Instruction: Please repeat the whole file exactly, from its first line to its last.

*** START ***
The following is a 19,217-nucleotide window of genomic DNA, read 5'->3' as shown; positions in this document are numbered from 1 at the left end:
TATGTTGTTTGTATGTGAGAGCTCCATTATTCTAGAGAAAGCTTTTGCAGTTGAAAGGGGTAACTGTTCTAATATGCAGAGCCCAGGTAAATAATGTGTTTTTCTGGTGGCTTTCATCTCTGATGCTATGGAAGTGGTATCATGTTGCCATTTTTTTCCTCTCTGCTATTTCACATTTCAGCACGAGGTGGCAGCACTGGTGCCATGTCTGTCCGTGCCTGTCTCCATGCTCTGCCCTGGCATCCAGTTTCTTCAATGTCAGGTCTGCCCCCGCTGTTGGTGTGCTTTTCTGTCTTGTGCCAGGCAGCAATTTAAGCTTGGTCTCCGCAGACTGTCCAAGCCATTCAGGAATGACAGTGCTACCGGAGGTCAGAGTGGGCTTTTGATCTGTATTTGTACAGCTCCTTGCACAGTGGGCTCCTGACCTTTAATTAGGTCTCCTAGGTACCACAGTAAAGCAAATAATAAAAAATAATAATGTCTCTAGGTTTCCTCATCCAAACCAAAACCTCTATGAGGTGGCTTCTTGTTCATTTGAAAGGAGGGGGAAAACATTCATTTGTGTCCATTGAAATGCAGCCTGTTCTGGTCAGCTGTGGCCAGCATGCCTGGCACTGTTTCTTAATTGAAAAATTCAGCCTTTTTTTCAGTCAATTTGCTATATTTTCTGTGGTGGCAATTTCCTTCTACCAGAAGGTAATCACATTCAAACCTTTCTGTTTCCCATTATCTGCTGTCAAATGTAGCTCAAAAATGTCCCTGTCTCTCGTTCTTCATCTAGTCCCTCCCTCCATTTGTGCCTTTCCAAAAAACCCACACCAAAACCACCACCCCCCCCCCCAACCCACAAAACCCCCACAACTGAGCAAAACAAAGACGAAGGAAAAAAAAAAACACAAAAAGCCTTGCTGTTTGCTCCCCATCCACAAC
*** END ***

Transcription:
The following is a 19,217-nucleotide window of genomic DNA, read 5'->3' as shown; positions in this document are numbered from 1 at the left end:
TATGTTGTTTGTATGTGAGAGCTCCATTATTCTAGAGAAAGCTTTTGCAGTTGAAAGGGGTAACTGTTCTAATATGCAGAGCCCAGGTAAATAATGTGTTTTTCTGGTGGCTTTCATCTCTGATGCTATGGAAGTGGTATCATGTTGCCATTTTTTTCCTCTCTGCTATTTCACATTTCAGCACGAGGTGGCAGCACTGGTGCCATGTCTGTCCGTGCCTGTCTCCATGCTCTGCCCTGGCATCCAGTTTCTTCAATGTCAGGTCTGCCCCCGCTGTTGGTGTGCTTTTCTGTCTTGTGCCAGGCAGCAATTTAAGCTTGGTCTCCGCAGACTGTCCAAGCCATTCAGGAATGACAGTGCTACCGGAGGTCAGAGTGGGCTTTTGATCTGTATTTGTACAGCTCCTTGCACAGTGGGCTCCTGACCTTTAATTAGGTCTCCTAGGTACCACAGTAAAGCAAATAATAAAAAATAATAATGTCTCTAGGTTTCCTCATCCAAACCAAAACCTCTATGAGGTGGCTTCTTGTTCATTTGAAAGGAGGGGGAAAACATTCATTTGTGTCCATTGAAATGCAGCCTGTTCTGGTCAGCTGTGGCCAGCATGCCTGGCACTGTTTCTTAATTGAAAAATTCAGCCTTTTTTTCAGTCAATTTGCTATATTTTCTGTGGTGGCAATTTCCTTCTACCAGAAGGTAATCACATTCAAACCTTTCTGTTTCCCATTATCTGCTGTCAAATGTAGCTCAAAAATGTCCCTGTCTCTCGTTCTTCATCTAGTCCCTCCCTCCATTTGTGCCTTTCCAAAAAACCCACACCAAAACCACCACCCCCCCCCCCAACCCACAAAACCCCCACAACTGAGCAAAACAAAGACGAAGGAAAAAAAAAAACACAAAAAGCCTTGCTGTTTGCTCCCCATCCACAAC